Readers' letters - July 7
We're committed to ensuring horses always come first
The British summer is notoriously unpredictable but I wanted to reassure your readers that the one thing we can be certain of is the dedication of the 6,000 people who work behind the scenes every day of the year, ensuring the 14,000 racehorses in training in Britain at any one time receive first class care whatever the weather (WP Letters, June 15).
We have a duty of care to our horses and the British Horseracing Authority (BHA) demands the highest standards of horse welfare from all our licensed jockeys, trainers and racecourses. We are very proud of the welfare standards in British Racing.
We work alongside charities such as The RSPCA and World Horse Welfare and with the operators of British racecourses to make them as safe as possible. In recent years, racecourses have taken huge steps to further improve welfare standards.
As with all domesticated animals, there are times when horses injure themselves and, when that happens, British racehorses consistently receive the very best veterinary care available. Sometimes, very sadly, the kindest and most humane thing to do is for horses to be put down when their injuries cannot be successfully treated.
The sport is open and transparent about the risks involved and we work hard to minimise the risks. Over the last 20 years, the overall equine fatality rate in races taking place in Great Britain has fallen by one-third to just 0.2 per cent of runners.
All of the history, popularity and prestige of British Racing would mean nothing if we did not care for our horses. Racing provides a feast of sporting entertainment, a rich seam of wonderful tales of equine bravery and magnificence. That is only possible because all of us who work in British Racing are committed to ensuring that, above all else, the horse comes first.
Chief Executive, British Horseracing Authority On behalf of The Horse Comes First
Consumers like real sugar best
At the beginning of April, Lucozade Ribena Suntory reduced the sugar in their Lucozade Orange drink by more than 50 per cent, and replaced it with artificial sweeteners.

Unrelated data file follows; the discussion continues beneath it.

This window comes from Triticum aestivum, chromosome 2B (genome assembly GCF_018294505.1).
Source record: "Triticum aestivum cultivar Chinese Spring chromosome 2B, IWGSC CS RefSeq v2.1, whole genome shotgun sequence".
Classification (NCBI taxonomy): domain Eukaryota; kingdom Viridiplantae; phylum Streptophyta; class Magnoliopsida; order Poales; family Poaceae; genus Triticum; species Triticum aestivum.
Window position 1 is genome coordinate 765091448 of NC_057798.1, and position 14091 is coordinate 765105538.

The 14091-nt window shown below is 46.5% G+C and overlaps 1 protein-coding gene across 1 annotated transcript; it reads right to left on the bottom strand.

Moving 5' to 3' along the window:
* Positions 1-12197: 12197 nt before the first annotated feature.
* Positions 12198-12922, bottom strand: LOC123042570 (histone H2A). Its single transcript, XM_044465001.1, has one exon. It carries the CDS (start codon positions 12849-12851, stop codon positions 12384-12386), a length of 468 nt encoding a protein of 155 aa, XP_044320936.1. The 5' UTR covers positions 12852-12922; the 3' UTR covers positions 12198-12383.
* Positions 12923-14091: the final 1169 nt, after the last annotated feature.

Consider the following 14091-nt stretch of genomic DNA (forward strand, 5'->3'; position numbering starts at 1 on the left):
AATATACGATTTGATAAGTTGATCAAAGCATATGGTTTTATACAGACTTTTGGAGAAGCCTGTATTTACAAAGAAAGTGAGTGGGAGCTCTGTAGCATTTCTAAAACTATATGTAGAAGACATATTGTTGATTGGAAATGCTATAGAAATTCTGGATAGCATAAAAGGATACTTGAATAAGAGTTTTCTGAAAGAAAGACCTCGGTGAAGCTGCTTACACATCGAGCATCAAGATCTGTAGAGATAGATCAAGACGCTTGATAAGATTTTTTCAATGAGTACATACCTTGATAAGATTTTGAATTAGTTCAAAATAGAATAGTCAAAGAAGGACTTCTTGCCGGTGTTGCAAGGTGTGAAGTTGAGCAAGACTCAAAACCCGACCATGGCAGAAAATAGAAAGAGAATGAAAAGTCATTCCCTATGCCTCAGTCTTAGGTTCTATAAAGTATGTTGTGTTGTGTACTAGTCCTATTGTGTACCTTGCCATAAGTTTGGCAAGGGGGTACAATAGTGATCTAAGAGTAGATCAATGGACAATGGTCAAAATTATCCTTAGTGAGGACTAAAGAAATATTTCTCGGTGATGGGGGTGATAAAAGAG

Lucozade customers have been outraged, and have described the new taste as “vile” and “disgusting” on social media.
We’ve been tracking the complaints on social media during this time, and there have been more than 3,500 complaints about the new recipe.
Many type 1 diabetics are also unhappy because it means they have to drink more of it to treat their medical condition.
There was also no need for the change.
There are already a number of Lucozade
zero sugar products available.
All this does is take away the right to choose from their customers, effectively treating them like children.
The recipe change has been a disaster for Lucozade Ribena Suntory, and they will undoubtedly lose a large number of customers because of this change.
This should serve as a warning to other food and soft drink manufacturers.
The lesson to be learnt is that consumers prefer the taste of natural sugar over artificial sweeteners.
Compassion’s not just for the left
Regarding Tim Hunter’s letter in the Wigan Post (July 6). I can only imagine that, in his world, the words “compassion” and “fairness” are just “hard-left” ideologies that should be shunned.
Can he not accept that we live in a world where the rich are getting richer and the poor are getting poorer?
Jeremy Corbyn is trying to shake up the status quo that has resulted in tragedies like Grenfell Tower – not caused just by the Conservatives but by New Labour too.
The Labour Party has now returned back to its roots and is simply asking for corporations to pay a little more tax, and for the richest one per cent to take on a bit more of the burden on their broad shoulders so we can properly fund our struggling services.
Seems a fair and logical way forward to me anyway, Mr Hunter.